In 2005 the British Museum collaborated with the Metropolitan Museum of Art to stage the first truly major retrospective of his work, timed to coincide with the bicentenary of Palmer's birth. The show ran from October 2005 – January 2006, and at The Metropolitan Museum of Art, New York, March - May 2006. The British Museum in London, England is one of the worlds greatest museums of human history and culture. ... Metropolitan Museum of Art New York Elevation The Metropolitan Museum of Art, often referred to simply as The Met, is one of the worlds largest and most important art museums. ...


Palmer's style was frequently crudely mimicked by the art forger Tom Keating. Art forgery means creating and especially selling works of art that are falsely attributed to be work of other, usually more famous artists. ... Tom Keating (March 1, 1917 - February 12, 1984) was an art restorer and famous art forger who claimed to have forged more than 2,000 paintings by over 100 different artists. ...


References

  • Lister, Raymond (1988). ''Catalogue Raisonné of the Works of Samuel Palmer. Cambridge University Press, 1988.
  • Lister, Raymond (1986). The Paintings of Samuel Palmer. Cambridge University Press, 1986.
  • Herring, Sarah (1988). "Samuel Palmer's Shoreham drawings in Indian ink: a matter of light and shade". Apollo vol. 148, no. 441 (November 1998), pp. 37-42.
  • Drury, Jolyon (2006) Revelation to Revolution: The Legacy of Samuel Palmer - The Revival and Evolution of Pastoral Printmaking by Paul Drury and the Goldsmiths School in the 20th Century.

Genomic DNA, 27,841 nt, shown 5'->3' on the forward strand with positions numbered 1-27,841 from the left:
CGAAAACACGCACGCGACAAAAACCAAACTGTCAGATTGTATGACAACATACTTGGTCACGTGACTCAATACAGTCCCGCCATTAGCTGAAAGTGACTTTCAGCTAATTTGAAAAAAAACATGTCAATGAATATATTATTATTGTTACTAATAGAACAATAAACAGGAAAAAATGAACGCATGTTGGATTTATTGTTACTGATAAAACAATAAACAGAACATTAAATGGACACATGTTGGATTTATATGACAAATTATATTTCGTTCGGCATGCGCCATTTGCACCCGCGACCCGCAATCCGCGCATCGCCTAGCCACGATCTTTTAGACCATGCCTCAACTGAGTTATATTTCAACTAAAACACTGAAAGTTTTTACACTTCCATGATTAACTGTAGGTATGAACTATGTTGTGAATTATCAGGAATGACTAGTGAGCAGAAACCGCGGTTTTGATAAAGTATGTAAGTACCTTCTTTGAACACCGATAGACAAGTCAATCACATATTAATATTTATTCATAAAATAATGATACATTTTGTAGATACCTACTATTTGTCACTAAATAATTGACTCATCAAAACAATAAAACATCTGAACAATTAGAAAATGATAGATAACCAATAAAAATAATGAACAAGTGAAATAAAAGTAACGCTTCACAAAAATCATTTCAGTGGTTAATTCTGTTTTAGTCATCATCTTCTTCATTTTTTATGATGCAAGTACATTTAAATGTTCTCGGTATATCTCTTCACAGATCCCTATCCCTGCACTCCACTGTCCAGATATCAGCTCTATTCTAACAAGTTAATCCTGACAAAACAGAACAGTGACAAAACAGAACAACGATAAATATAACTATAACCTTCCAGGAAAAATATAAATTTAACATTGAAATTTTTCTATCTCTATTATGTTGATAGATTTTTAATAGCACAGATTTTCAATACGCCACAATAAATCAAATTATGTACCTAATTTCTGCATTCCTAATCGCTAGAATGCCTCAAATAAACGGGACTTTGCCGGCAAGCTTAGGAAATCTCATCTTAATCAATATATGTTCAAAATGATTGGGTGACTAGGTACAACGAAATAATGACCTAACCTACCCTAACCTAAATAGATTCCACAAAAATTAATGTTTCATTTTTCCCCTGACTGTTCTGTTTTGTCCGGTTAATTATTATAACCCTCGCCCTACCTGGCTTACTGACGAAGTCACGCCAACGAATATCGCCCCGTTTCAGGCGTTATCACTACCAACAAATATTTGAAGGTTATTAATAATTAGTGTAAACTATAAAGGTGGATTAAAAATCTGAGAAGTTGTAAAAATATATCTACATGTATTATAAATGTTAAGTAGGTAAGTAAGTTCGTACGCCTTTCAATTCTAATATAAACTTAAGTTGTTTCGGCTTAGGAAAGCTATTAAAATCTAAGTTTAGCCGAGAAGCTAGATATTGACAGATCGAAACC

Catalogue Raisonné is the name of a special type of book. ... The headquarters of the Cambridge University Press, in Trumpington Street, Cambridge. ...

External links

Wikimedia Commons has media related to:
Samuel Palmer
  • Page at the Tate Gallery with several images of Palmer's work
  • Home page of the British Museum exhibition
  • Three late Palmer etchings from The Fine Arts Society of London

  Results from FactBites:
 
Samuel Palmer - LoveToKnow 1911 (401 words)
SAMUEL PALMER (1805-1881), English landscape painter and etcher, was born in London on the 27th of January 1805.
An illness led to a residence of seven years at Shoreham in Kent, and the characteristics of the scenery of the district are constantly recurrent in his works.
In 1861 Palmer removed to Reigate, where he died on the 24th of May 1881.
BBC - Painting the Weather - Palmer (151 words)
Palmer painted from an early age, but it was his meeting with William Blake in 1824 that intensified the spiritual “visionary” qualities of his work in which landscapes were treated as visions of paradise.
Palmer was only 14 when he first exhibited landscapes at the Royal Academy.
Palmer experimented with all kinds of materials in his paintings including soot and flour.
  More results at FactBites »

 
 

COMMENTARY     


Share your thoughts, questions and commentary here
Your name
Your comments

Want to know more?
Search encyclopedia, statistics and forums:

 


Press Releases |  Feeds | Contact
The Wikipedia article included on this page is licensed under the GFDL.
Images may be subject to relevant owners' copyright.
All other elements are (c) copyright NationMaster.com 2003-5. All Rights Reserved.
Usage implies agreement with terms, 1022, m